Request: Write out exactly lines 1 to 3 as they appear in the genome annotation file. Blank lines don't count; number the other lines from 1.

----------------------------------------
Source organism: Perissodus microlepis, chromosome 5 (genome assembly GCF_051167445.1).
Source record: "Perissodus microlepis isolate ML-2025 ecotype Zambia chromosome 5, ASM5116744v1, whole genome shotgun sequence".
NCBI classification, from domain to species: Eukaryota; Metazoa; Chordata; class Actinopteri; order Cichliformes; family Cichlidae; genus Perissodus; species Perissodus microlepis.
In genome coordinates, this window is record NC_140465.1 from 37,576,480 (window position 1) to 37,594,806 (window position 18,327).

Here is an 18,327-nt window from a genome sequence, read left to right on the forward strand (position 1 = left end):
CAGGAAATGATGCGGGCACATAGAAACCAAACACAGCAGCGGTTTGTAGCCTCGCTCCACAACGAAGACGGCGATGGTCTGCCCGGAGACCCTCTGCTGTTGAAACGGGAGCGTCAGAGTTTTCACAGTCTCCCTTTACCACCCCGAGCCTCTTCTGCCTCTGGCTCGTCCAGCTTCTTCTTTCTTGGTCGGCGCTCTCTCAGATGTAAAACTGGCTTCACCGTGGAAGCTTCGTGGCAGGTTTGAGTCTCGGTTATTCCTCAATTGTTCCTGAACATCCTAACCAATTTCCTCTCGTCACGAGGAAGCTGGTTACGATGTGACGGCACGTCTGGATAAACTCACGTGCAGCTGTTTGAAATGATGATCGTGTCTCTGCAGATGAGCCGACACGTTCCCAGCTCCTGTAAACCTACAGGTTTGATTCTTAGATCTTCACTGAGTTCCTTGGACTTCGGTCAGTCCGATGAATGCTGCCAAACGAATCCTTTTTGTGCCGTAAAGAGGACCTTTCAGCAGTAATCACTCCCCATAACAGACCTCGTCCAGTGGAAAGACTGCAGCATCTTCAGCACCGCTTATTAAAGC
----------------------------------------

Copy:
Source organism: Perissodus microlepis, chromosome 5 (genome assembly GCF_051167445.1).
Source record: "Perissodus microlepis isolate ML-2025 ecotype Zambia chromosome 5, ASM5116744v1, whole genome shotgun sequence".
NCBI classification, from domain to species: Eukaryota; Metazoa; Chordata; class Actinopteri; order Cichliformes; family Cichlidae; genus Perissodus; species Perissodus microlepis.